For all of the reasons above, I find myself doing a lot of running in the road. This, of course, puts me in direct competition with the traffic.  Over time, I have developed habits to minimize my risk.  First, I run as far to the right as I safely can, in a bike lane or shoulder if available.  These are areas cars are not supposed to drive in, although that doesn't always hold true.  Second, I almost always run against traffic.  This makes it easier for me to spot approaching cars and in some cases make eye contact with a driver.  Also, I never cross in front of a car unless I can make eye contact with a driver.  Even if I have the right of way.  I make eye contact with the driver.  That is because many people in their cars have forgotten that pedestrians exist and are often surprised when they spot one.  For this reason, I never assume the driver knows that I am there.  Furthermore, I freely use hand signals.  If I want to pass in front of a car, I put a hand up with the palm out towards the driver, indicating they should stop.  I thank drivers when they are courteous and occasionally flip off the drivers that are jerks.  If I am running at night, I always wear a bright color like white or yellow.  All in all, I simply never assume a car won't hit me and am always on the defensive.

So what motivated this post?  On several of my regular running routes in Austin, I find myself on relatively busy roads that do not have sidewalks.  These stretches of road are usually short (<.5 mile) connectors such as a highway overpass.  This also makes them unavoidable to get between point A and point B.  These sidewalk-less roads all have four lanes, two in each direction.  What I find amazing is that drivers will see me running towards them on the right, outside of the road.  The left lane will be unoccupied.  They could easily move into the left lane.  They chose not to move into the left lane.  They chose not to slow down.  They chose to drive by me, within a foot of me, at full speed.  Amazing!  Is it a game? because I don't want to play.

So this is my plea for the drivers out there to be nicer to the runners and cyclists and SHARE THE ROAD!  Sometimes it is beyond our control as runners to be in the road instead of on the sidewalk, but that doesn't mean we want to play Russian roulette with our lives.  Please slow down as you go around me, and I promise to return the favor if I am the one driving.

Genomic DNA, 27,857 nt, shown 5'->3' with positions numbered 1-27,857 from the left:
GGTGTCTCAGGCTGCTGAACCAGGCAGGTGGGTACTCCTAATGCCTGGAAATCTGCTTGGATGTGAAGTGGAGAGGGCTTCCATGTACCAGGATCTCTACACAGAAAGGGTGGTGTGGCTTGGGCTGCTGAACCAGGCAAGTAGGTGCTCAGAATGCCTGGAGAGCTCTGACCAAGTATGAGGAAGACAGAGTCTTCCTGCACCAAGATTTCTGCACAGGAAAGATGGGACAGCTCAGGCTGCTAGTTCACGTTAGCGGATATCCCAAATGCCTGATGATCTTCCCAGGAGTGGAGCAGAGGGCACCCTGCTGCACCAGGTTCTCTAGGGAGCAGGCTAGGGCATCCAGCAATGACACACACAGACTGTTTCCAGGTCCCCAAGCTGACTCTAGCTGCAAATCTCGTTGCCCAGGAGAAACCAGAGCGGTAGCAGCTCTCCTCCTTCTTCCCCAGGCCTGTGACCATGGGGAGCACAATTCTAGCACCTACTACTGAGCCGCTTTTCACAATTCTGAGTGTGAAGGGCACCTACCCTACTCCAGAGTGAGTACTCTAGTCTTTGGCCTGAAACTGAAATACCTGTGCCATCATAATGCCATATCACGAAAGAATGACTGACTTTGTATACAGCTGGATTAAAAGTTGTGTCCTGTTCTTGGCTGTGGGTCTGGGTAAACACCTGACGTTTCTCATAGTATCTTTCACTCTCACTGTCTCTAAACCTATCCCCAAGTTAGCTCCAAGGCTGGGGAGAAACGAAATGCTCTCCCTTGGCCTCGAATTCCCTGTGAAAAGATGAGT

Tuesday, November 2, 2010

Squash: A cross-training experience

Yesterday: 6.1 miles at 8:51 pace; 1 hour of squash
Today: 7 miles at 8:23 pace

I haven't posted in the past few days because my father came to visit me in Austin and I have been busy busy!  The weather was great for his visit; 70s and 80s in the afternoon, sunny and clear skies.  We had plenty of opportunities for outdoor activities, including horseback riding, tail gating and hiking.  He left Austin this afternoon, so I guess things have to go back to normal, including me being at work (instead of having fun).

One of the things we did during his visit was play squash.  Twice to be exact.  For those of you who don't know, squash is a racquet sport.  Of the other, more mainstream racquet sports, it is most similar to racquetball.  It is played indoors, on a squash court.  A squash racquet has a small head and the ball is small and made of rubber.  It was invented by the French, but popularized by the British.

Regulation squash court
I really enjoy squash, however finding places to play can be a challenge.  The easiest place to find squash courts is at  a university or college, especially in New England.  Like many obscure sports, squash is more popular in New England than other parts of the country.  As a child, my parents put me in squash lessons.  I wasn't very good, but I learned a lot and developed my skills enough to play with my parents and sister.  At MIT, they had six very nice squash courts.  I took a squash class as part of PE and continued to play with my family and friends.  The University of Texas has far fewer squash courts than MIT, but they do have some, so my father made a point of bringing his racquet with him.

The soreness I am experiencing now is a consequence of not playing squash for months, and then playing two days in a row.  Like other racquet sports, squash requires a lot of fast, lateral movement.  This is very different than running, so I have a sore butt and inner thighs today.  In fact, it seems that any sport that is not running makes me sore (previous entry about football).  I did have the intelligence to keep up with my morning runs, which I believe stretched out my legs and minimized the possible discomfort.

I would like to finish with a few interesting things about squash, for those of you unfamiliar with the sport:
In squash, all four of the court's walls are in play, including the back wall.  A lob or particularly hard return will often bounce off the back wall.  These shots are the most difficult for me to return.